Fitzwilliam Darcy: Gentleman (3-book series)
Books #8: An Assembly Such as This, 9: Duty and Desire, 10: These Three Remain
by Pamela Aidan
Alrighty, Austen fans, flock around. If you haven’t read this series you should have. Pamela Aidan has created this three-book series to be a re-telling of the well-known Jane Austen novel, Pride and Prejudice, but in this series, the story is from the perspective of Mr. Darcy instead of (for the most part) Elizabeth Bennet.
Pamela Aidan has done a great job. She has broadened Mr. Darcy’s character to entices fans to fall in love with him even more than before (if that’s possible) and she also enlarges the reader’s view of Mr Bingley, his sisters Caroline Bingley and Mrs. Louisa Hurst, and Darcy’s own sister Georgiana Darcy.
This review is short and late because I read the first two books of the series while I was in England a month or two ago, just know this, the books are great and any Austen fan will enjoy them immensely. If you’re not an Austen fan, don’t worry, I’m sure your local library has a copy of Pride and Prejudice that you can take out and then you’ll be fully equipped to enjoy this lovely series. The books are a quick read and as they are written more recently than the original Pride and Prejudice, I find they are easier to read.
The series is told from Mr Darcy’s perspective of his growing relationship with Miss Elizabeth Bennet. The story starts with Mr. Darcy’s friend, Mr. Bingley renting a house in Hertfordshire and the series ends with the infamous wedding… Whose wedding? My lips are sealed, you must read the story! =)
All in all, the series as a whole gets 8 1/2 our of 10 stars. All three books were equally well written, there was no lagging in the second book (as I find often happens in three-book series) and the story was well told. Recommended!
Book #7: Harry Potter and the Philosopher’s Stone
by J.K. Rowling
I finally did it, I started reading Harry Potter! Everyone was telling m to for ages and the internet has loved the series since it first came out. I however had never read it, and never watched the movies. Being an avid internet-user however I knew the basic plot of the story, the main characters and a skeleton idea of how the series progressed because you can’t follow most video-bloggers or tumblr accounts without getting Harry Potter “spoilers”.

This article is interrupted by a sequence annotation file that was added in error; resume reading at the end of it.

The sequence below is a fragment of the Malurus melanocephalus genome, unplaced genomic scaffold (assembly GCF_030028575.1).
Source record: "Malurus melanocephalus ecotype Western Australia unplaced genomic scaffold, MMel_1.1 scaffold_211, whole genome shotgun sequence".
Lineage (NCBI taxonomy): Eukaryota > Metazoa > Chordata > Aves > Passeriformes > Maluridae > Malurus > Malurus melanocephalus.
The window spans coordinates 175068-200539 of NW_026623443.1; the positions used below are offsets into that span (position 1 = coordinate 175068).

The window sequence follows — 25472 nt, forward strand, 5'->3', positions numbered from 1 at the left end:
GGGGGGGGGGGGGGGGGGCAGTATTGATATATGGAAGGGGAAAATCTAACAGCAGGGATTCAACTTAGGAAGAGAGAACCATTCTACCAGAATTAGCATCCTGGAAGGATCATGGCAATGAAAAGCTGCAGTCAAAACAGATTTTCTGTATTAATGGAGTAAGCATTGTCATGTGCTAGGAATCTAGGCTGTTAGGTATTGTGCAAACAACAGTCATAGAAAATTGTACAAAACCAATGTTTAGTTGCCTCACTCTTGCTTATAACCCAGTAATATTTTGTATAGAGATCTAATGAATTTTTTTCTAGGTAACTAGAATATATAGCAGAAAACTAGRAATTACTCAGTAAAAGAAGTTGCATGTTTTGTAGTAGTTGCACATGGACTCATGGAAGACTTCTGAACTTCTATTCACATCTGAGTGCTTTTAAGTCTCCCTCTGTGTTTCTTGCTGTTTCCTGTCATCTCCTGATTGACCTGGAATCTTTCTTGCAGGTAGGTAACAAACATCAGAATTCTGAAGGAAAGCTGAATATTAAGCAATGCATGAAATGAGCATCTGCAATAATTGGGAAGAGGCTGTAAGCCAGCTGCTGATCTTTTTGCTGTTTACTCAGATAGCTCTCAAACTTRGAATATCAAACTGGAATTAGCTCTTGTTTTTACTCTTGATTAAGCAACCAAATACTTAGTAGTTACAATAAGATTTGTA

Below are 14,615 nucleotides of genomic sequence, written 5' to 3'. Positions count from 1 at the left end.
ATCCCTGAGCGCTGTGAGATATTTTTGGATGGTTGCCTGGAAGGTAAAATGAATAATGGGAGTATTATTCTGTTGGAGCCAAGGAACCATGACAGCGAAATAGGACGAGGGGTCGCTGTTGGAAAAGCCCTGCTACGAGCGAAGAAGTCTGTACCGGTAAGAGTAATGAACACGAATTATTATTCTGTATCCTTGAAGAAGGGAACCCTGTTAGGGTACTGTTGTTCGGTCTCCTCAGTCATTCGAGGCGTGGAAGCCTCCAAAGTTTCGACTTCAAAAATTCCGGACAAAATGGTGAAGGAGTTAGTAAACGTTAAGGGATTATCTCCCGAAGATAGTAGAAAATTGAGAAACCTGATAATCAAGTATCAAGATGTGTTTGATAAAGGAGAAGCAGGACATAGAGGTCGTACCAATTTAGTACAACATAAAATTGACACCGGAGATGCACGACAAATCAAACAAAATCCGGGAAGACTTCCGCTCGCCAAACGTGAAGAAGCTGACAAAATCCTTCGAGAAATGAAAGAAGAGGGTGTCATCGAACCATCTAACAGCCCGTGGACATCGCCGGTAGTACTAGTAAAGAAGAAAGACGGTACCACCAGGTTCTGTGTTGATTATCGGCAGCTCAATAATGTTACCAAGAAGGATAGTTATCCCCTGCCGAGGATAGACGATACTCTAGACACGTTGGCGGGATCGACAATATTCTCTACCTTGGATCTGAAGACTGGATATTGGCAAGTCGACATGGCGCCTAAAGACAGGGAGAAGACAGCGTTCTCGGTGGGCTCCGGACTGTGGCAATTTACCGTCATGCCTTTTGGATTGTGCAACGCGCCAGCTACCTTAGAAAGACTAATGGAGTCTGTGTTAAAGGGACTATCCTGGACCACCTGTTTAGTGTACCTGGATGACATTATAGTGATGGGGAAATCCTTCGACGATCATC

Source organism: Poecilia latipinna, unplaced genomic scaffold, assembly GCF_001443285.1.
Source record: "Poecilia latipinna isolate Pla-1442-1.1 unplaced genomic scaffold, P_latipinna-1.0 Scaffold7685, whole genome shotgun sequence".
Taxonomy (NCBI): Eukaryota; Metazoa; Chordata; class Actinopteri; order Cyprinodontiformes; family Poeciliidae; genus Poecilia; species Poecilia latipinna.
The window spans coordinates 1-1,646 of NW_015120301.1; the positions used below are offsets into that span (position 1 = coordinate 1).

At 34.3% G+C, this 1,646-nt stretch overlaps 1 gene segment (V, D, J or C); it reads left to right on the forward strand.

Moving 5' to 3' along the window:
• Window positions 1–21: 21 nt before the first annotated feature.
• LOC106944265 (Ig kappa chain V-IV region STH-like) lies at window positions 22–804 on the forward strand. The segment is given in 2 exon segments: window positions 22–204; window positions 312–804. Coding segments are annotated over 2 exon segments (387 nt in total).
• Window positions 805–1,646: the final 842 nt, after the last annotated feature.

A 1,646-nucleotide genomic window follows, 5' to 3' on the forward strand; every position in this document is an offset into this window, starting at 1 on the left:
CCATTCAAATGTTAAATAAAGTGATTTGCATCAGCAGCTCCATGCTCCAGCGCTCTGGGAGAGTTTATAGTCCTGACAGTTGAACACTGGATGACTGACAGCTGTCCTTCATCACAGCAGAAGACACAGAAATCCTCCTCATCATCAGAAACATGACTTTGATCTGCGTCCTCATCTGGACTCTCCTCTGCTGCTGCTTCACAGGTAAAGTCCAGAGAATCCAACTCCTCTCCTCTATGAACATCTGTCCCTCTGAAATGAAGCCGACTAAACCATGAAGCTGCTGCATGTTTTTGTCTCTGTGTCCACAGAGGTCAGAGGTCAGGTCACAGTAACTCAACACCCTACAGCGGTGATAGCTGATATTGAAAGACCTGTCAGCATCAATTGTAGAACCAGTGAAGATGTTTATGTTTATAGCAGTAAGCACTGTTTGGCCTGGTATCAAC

Well, I’ll just say it. I wasn’t blown away. I’m sorry avid fans, please don’t tear me apart or come murder me in my sleep! It’s just really not my type of book… I shan’t be finishing the series I’m afraid, but I can at least now say I’ve tried.
It my sound pious and get on your nerves, but I’m afraid I just couldn’t get over the whole aspect of witches and wizards being “good”. Witches and wizards are not good. They’re evil. Withcraft is evil and these books are glorifying it and making it look good.
Summary: (courtesy of the back of the book, Raincoast publication)
Harry Potter thinks he’s an ordinary boy – until he is rescued by an owl, taken to Hogwarts School of Witchcraft and Wizardry, learns to play Quidditch and does battle in a deadly duel. The reason: Harry Potter is a Wizard!
Sorry all, but that is my biased opinion. I won’t put a rating on this one because the reason I didn’t like it had nothing to do with the writing, but the topic. The writing style was fine but it was obvious that The Philosopher’s Stone was written as a children’s book and thereby didn’t grab my attention in the same way an adult book does.